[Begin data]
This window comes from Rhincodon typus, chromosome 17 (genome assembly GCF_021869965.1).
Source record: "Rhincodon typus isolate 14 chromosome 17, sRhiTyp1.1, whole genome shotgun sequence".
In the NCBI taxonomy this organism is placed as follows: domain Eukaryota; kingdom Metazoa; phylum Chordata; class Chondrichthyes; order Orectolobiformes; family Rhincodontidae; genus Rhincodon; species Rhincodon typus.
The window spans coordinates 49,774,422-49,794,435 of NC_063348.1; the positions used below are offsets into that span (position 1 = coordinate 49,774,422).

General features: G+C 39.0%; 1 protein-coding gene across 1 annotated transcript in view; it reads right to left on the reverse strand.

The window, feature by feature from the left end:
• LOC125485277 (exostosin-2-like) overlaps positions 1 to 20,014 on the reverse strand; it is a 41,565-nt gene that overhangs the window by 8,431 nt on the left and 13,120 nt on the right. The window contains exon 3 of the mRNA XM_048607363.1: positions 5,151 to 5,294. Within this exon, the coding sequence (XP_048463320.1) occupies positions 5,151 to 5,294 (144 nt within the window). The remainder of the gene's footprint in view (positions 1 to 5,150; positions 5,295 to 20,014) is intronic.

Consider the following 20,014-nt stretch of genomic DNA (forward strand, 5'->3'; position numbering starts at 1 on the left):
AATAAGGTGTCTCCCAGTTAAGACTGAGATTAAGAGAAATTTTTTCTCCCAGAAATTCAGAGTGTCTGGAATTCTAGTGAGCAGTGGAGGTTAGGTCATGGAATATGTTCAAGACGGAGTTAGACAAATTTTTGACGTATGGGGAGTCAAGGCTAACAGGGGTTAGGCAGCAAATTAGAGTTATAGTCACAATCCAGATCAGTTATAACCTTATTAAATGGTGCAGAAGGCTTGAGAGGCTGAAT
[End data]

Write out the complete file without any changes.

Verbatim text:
This window comes from Rhincodon typus, chromosome 17 (genome assembly GCF_021869965.1).
Source record: "Rhincodon typus isolate 14 chromosome 17, sRhiTyp1.1, whole genome shotgun sequence".
In the NCBI taxonomy this organism is placed as follows: domain Eukaryota; kingdom Metazoa; phylum Chordata; class Chondrichthyes; order Orectolobiformes; family Rhincodontidae; genus Rhincodon; species Rhincodon typus.
The window spans coordinates 49,774,422-49,794,435 of NC_063348.1; the positions used below are offsets into that span (position 1 = coordinate 49,774,422).

General features: G+C 39.0%; 1 protein-coding gene across 1 annotated transcript in view; it reads right to left on the reverse strand.

The window, feature by feature from the left end:
• LOC125485277 (exostosin-2-like) overlaps positions 1 to 20,014 on the reverse strand; it is a 41,565-nt gene that overhangs the window by 8,431 nt on the left and 13,120 nt on the right. The window contains exon 3 of the mRNA XM_048607363.1: positions 5,151 to 5,294. Within this exon, the coding sequence (XP_048463320.1) occupies positions 5,151 to 5,294 (144 nt within the window). The remainder of the gene's footprint in view (positions 1 to 5,150; positions 5,295 to 20,014) is intronic.

Consider the following 20,014-nt stretch of genomic DNA (forward strand, 5'->3'; position numbering starts at 1 on the left):
AATAAGGTGTCTCCCAGTTAAGACTGAGATTAAGAGAAATTTTTTCTCCCAGAAATTCAGAGTGTCTGGAATTCTAGTGAGCAGTGGAGGTTAGGTCATGGAATATGTTCAAGACGGAGTTAGACAAATTTTTGACGTATGGGGAGTCAAGGCTAACAGGGGTTAGGCAGCAAATTAGAGTTATAGTCACAATCCAGATCAGTTATAACCTTATTAAATGGTGCAGAAGGCTTGAGAGGCTGAAT